“Writing is also about a life engaged. And so, for me, community work, working in the schools or with grassroots conservation organizations is another critical component of my life as a writer. I cannot separate the writing life from a spiritual life, from a life as a teacher or activist or my life intertwined with family and the responsibilities we carry within our own homes. Writing is daring to feel what nurtures and breaks our hearts. Bearing witness is its own form of advocacy. It is a dance with pain and beauty.” ― Terry Tempest Williams
Born in California on Sept. 8, 1955, author, conservationist, and activist Williams focuses her writing on the American West, influenced by the arid landscape of her adopted state of Utah. Her work ranges from issues of ecology and wilderness preservation to women's health.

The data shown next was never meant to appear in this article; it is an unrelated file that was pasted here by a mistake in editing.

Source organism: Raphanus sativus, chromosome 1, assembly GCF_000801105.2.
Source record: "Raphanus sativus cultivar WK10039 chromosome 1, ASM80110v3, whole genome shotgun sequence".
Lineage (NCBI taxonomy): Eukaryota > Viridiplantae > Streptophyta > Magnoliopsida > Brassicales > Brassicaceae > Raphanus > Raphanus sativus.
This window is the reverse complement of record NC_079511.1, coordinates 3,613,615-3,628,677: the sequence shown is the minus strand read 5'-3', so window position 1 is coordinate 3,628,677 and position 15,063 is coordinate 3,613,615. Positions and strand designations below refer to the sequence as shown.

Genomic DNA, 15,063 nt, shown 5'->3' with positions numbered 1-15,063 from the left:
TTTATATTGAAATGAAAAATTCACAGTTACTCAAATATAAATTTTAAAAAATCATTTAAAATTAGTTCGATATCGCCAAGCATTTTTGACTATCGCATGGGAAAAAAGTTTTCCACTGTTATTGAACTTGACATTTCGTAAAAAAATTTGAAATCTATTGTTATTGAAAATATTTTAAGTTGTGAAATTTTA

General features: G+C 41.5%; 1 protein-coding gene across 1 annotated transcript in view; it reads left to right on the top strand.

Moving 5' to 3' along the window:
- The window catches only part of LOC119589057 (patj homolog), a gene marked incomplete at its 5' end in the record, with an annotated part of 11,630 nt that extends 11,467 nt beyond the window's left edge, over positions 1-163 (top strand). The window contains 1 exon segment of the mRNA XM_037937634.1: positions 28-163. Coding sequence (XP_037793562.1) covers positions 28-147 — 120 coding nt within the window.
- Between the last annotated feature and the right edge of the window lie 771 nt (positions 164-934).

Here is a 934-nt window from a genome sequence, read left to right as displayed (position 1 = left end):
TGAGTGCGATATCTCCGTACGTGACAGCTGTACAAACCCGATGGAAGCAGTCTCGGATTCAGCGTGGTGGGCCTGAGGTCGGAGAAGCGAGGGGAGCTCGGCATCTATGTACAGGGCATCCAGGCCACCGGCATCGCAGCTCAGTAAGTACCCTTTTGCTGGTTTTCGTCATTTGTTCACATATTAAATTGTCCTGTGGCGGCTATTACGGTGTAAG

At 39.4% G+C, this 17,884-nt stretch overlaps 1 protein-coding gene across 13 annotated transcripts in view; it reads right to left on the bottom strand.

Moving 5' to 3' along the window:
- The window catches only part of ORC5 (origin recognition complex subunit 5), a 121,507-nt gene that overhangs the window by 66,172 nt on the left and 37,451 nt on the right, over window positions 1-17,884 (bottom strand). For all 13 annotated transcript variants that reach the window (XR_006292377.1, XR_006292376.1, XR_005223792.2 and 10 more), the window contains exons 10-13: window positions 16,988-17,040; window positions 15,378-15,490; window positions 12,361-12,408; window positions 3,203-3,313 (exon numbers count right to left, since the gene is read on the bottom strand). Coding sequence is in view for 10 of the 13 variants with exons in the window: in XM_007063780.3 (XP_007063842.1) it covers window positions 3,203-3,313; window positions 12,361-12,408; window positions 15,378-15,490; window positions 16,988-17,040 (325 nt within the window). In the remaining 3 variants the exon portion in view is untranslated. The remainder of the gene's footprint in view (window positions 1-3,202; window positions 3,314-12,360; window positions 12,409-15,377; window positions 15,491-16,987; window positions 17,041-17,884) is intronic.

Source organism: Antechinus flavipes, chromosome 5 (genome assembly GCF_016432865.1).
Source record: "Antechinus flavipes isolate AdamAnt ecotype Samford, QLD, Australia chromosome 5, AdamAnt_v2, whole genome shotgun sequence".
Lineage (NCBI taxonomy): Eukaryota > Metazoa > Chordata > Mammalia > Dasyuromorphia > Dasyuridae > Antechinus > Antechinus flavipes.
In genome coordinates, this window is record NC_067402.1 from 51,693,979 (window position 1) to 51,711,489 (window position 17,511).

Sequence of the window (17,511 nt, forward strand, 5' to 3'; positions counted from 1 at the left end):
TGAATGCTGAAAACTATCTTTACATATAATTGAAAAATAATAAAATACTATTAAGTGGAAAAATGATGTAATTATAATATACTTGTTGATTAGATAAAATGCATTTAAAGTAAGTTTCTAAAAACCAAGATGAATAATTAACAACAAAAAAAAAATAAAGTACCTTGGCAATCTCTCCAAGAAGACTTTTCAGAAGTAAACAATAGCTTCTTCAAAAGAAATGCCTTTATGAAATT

A professor at the University of Utah, she is recipient of the Distinguished Achievement Award from the Western American Literature Association and the Wallace Stegner Award from the Center of the American West at CU-Boulder. To read one of the great pieces of creative nonfiction, pick up a copy of her memoir, Refuge: An Unnatural History of Family and Place, a masterpiece of interweaving memoir and natural history.
“Creativity,” Williams said, “involves breaking out of established patterns in order to look at things in a different way.”
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